Nearly a month has passed since Virgin Galactic became a publicly traded company on the New York Stock Exchange, opening trading at $11.75 a share. Since that time the stock has had a rough ride, falling to under $7.50 a share as of Tuesday morning and losing more than a third of its value under the SPCE symbol.
Although the offering provides investors a unique opportunity to purchase stock in a space-tourism company involved in human spaceflight, there are questions about the viability of Virgin Galactic's business model and ability to profitably send thousands of humans safely on suborbital space rides.
However, the firm's new chairman, venture capitalist Chamath Palihapitiya, recently suggested that the company's long-term profitability may come more through travel than space tourism. At the Phocuswright travel industry conference last week, Palihapitiya spoke about his interest in point-to-point travel on Earth.
"As an investor, in order to build something that can send people to space and back, what you are really doing is validating a bunch of very difficult technical concepts," he said. "When we start commercial operations, we will be the only company in the world who will be flying paid passengers at hypersonic speeds."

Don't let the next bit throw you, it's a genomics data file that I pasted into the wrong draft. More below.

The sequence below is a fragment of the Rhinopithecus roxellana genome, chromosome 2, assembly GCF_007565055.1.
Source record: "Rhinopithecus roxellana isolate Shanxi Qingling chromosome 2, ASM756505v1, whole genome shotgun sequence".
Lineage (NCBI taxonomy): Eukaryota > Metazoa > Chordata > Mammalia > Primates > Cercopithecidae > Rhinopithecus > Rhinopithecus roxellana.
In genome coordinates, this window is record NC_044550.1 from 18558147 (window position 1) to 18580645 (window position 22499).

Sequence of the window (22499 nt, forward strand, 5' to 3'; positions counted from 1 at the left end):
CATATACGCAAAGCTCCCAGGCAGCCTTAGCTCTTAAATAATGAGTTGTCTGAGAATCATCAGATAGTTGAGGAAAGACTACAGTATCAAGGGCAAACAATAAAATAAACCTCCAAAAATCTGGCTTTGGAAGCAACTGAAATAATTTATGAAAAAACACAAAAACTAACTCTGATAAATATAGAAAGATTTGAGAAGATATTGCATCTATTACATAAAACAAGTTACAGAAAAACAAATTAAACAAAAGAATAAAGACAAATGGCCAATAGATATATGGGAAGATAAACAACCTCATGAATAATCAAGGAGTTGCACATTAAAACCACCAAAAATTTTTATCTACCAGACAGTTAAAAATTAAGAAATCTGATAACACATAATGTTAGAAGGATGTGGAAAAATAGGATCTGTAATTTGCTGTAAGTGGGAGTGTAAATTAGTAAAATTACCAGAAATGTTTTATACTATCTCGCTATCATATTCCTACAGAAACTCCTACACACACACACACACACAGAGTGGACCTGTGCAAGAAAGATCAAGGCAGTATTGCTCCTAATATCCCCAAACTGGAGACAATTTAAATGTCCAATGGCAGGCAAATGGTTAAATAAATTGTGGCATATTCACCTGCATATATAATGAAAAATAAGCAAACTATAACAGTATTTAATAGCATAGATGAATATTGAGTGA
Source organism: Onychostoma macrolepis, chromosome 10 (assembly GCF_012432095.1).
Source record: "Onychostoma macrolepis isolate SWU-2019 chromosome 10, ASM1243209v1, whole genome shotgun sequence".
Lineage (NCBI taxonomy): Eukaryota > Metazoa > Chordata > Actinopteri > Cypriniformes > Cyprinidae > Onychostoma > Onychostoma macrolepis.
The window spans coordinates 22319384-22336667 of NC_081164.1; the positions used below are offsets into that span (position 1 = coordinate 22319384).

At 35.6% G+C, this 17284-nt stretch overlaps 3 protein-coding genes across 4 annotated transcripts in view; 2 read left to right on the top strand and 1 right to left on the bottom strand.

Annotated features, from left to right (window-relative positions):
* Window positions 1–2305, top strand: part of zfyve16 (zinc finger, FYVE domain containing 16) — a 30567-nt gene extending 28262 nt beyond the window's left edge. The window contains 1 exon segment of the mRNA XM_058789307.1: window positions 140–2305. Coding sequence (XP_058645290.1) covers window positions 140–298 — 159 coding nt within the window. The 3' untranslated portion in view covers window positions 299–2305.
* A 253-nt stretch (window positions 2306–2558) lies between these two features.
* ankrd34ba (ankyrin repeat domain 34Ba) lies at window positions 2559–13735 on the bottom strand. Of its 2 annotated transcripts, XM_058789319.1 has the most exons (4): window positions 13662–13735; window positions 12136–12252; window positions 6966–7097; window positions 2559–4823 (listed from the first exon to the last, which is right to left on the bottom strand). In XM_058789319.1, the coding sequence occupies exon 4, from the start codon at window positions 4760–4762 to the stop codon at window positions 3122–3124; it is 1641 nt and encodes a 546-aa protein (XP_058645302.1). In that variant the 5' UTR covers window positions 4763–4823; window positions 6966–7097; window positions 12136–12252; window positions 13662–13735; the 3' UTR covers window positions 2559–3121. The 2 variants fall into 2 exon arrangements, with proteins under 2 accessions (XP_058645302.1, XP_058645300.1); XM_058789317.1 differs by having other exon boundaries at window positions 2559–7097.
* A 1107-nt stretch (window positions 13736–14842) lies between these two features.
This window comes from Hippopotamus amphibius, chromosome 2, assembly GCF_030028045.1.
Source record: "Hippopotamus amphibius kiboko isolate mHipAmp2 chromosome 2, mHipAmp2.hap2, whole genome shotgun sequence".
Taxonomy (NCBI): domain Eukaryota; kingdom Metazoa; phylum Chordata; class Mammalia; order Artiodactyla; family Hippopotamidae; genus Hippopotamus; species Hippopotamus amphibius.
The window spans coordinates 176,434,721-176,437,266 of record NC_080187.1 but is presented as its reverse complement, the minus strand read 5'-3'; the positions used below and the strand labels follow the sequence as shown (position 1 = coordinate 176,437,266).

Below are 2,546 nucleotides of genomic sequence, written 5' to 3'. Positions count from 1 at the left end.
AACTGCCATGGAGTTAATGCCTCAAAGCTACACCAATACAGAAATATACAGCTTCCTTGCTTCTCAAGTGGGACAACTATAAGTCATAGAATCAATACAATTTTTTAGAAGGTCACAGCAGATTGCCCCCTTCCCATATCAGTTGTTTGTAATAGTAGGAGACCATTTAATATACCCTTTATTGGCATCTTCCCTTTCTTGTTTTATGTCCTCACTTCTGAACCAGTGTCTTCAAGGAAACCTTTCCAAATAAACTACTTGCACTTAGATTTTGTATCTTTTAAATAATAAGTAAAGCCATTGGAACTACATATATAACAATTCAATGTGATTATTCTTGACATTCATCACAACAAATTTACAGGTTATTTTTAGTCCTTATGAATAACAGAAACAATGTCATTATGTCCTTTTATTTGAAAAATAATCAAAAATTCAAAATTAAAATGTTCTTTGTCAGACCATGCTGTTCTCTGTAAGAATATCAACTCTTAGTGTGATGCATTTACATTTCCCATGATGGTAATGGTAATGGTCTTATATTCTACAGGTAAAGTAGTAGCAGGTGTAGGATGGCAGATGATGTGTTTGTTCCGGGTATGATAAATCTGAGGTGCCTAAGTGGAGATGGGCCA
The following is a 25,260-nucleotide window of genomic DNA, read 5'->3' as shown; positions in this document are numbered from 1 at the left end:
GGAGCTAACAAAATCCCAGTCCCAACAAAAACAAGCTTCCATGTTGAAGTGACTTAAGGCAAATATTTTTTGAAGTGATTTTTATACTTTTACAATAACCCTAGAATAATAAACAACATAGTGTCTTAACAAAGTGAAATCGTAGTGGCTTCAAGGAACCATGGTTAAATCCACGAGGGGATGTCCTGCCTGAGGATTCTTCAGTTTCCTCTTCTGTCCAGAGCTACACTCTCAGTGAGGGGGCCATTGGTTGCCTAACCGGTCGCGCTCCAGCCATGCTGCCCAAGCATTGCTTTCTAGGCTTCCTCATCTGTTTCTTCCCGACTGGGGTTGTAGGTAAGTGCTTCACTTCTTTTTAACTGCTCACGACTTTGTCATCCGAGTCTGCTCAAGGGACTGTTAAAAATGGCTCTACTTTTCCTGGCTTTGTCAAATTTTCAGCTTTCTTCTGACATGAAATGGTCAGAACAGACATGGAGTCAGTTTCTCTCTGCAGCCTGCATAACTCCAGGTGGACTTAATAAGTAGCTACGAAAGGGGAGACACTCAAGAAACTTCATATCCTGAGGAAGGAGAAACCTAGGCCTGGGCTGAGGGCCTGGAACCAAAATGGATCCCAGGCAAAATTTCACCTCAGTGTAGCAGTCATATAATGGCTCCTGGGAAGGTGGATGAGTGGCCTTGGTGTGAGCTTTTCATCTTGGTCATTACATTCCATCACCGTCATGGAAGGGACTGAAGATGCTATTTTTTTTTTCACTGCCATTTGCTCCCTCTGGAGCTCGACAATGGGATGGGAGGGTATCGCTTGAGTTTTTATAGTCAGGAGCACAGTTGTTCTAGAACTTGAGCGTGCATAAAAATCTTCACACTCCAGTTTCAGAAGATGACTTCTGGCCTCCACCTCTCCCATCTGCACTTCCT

Palihapitiya contrasted Virgin's rocket-powered SpaceShipTwo, which can travel at several multiples of the speed of sound, with that of the Concorde, which at its maximum velocity flew about twice the speed of sound, and only over the ocean away from land. By contrast, he said, SpaceShipTwo could make a trip from Los Angeles to Shanghai in less than two hours.
"You would never think that you could go to Hong Kong for the weekend, or if you were in San Francisco, you could go to London for the weekend," Palihapitiya said. "But if you could get there in 90 minutes, it's no different than driving from one tip of San Francisco to the other in traffic. So that’s completely transformational to the world of travel and tourism and transportation."
He also suggested that the idea of point-to-point suborbital travel is not in some distant, hazy future but within the near-term plans of the company. "When you think about that world, that world will be five to 10 years away," he said.
To date, Virgin has invested about $1 billion into developing its suborbital spaceship, he said.
Much work remains
Developing hypersonic travel around Earth would be a remarkable innovation, and Virgin is not the only company trying—Elon Musk has talked of using his much larger Starship vehicle that SpaceX is developing for the same purpose. There likely would be a more substantial market for rapid travel around the Earth than a few minutes of weightlessness in space, an experience Virgin plans to begin offering consumers in 2020.
But it also represents a huge challenge—getting the technology to actually work, making it safe, convincing regulators to allow spaceflights near populated areas, and finally bringing costs down to something that more than a handful of the ultra-wealthy can afford. It is, however, nice to see someone trying.